Psoriasis is a chronic, scaly rash that affects people of all ages.* It is influenced by genetics and environmental factors.* It is not contagious. The condition can be very socially disabling, and commonly leads to depression.* It can also be associated with other internal health problems, including psoriatic arthritis.*
While there is no cure for psoriasis, recent advances in treatment mean that the great majority of cases can be well controlled.*
Treatments available include:
- Topical Agents: These include emollients (sometimes with additives like tar and salicylic acid), and prescription treatments including topical corticosteroids, calcipotriol, and topical retinoids.* These are usually all that is needed to control mild psoriasis, and they can be combined with treatments below for more severe psoriasis.*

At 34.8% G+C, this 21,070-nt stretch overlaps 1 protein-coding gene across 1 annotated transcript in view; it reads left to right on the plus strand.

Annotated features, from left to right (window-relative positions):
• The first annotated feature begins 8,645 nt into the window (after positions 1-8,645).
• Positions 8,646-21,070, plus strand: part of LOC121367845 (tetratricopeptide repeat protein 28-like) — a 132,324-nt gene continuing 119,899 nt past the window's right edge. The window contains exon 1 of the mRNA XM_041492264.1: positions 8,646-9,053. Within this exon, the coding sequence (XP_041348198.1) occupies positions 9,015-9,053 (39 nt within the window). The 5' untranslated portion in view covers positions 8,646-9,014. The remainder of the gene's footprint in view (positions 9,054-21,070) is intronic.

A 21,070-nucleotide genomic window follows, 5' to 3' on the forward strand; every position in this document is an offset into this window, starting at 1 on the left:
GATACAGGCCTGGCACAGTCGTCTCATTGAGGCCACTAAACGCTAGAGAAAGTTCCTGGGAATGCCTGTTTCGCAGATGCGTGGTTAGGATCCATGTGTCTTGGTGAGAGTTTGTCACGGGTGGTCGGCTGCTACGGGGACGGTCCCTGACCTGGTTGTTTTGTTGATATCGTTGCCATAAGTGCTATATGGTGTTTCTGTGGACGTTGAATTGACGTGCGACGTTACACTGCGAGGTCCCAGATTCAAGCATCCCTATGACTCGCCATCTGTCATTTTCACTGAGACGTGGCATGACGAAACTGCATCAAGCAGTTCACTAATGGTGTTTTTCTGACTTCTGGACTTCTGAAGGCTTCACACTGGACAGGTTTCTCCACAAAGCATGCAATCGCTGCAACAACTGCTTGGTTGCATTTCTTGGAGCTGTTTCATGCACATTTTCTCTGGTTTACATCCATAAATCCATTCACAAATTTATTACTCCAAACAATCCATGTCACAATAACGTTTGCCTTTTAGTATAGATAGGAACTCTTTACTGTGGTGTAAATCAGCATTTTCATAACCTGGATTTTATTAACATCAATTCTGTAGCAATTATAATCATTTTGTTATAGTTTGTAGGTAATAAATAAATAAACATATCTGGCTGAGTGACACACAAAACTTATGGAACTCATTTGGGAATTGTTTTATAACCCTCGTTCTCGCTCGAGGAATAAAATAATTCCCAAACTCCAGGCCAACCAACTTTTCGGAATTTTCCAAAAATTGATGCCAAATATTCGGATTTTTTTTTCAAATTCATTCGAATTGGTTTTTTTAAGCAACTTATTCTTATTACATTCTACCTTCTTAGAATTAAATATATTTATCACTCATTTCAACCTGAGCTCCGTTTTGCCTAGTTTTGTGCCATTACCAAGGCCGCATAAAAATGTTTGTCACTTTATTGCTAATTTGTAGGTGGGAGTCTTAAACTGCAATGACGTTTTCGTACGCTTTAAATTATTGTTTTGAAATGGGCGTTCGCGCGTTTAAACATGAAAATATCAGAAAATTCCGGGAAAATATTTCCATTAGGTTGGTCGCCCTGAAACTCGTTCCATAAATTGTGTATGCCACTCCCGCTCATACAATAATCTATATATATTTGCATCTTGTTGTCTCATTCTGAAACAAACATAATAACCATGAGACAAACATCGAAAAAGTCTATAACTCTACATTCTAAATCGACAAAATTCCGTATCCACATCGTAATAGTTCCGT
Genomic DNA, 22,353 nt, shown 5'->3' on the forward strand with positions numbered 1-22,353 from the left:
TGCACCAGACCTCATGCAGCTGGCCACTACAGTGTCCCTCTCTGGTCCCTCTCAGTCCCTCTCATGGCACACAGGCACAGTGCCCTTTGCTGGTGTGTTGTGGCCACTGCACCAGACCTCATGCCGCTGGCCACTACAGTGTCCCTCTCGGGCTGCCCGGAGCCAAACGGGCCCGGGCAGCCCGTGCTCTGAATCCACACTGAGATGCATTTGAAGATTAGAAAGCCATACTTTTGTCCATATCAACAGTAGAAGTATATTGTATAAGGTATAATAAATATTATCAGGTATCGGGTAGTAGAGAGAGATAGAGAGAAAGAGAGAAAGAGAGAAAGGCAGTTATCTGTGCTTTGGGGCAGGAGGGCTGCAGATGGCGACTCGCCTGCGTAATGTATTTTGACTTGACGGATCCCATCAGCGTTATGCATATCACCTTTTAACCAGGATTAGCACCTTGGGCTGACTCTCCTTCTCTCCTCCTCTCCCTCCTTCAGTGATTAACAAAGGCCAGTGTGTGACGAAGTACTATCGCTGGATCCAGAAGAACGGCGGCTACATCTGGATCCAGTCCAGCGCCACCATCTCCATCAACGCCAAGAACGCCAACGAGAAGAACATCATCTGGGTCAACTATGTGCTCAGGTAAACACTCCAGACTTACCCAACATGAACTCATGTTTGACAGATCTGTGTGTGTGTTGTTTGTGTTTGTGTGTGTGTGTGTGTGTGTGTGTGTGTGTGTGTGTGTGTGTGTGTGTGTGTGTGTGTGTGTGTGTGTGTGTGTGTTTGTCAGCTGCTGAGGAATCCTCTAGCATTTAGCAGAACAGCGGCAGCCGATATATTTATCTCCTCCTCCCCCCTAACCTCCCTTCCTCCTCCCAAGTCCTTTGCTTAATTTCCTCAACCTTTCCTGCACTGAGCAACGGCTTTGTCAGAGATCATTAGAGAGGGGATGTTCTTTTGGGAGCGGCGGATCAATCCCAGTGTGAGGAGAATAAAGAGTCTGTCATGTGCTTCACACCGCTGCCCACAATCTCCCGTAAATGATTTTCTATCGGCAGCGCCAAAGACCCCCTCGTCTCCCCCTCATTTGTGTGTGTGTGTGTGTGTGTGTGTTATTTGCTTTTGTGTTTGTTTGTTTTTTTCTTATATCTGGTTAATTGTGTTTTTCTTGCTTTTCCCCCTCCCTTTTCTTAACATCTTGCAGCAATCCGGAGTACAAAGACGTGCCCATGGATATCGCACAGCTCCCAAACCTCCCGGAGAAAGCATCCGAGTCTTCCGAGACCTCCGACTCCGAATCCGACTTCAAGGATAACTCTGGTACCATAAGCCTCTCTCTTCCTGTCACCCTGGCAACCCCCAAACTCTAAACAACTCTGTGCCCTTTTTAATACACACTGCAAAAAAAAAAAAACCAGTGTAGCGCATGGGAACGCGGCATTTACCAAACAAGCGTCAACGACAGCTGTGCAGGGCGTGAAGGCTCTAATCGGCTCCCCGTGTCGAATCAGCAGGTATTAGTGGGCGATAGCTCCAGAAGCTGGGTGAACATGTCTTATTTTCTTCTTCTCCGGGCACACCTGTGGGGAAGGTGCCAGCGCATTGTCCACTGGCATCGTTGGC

- Intralesional Kenalog (ILK) Injection: Psoriatic plaques that fail to respond to topical therapy may be improved by administration of intralesional corticosteroid injections.* Triamcinolone (Kenalog) is often used for this purpose.* The agent is injected directly into the dermis of a small, persistent plaque. The concentration is generally 3 to 10 mg per mL, depending on the size, thickness and area of the lesion.* The dose of triamcinolone is released gradually over three to four weeks; additional injections may be needed every four to six weeks to improve the response.* Disadvantages of intralesional injections include pain during the injection and potential side effects of local atrophy and systemic absorption.*
*Results may vary; no guarantees.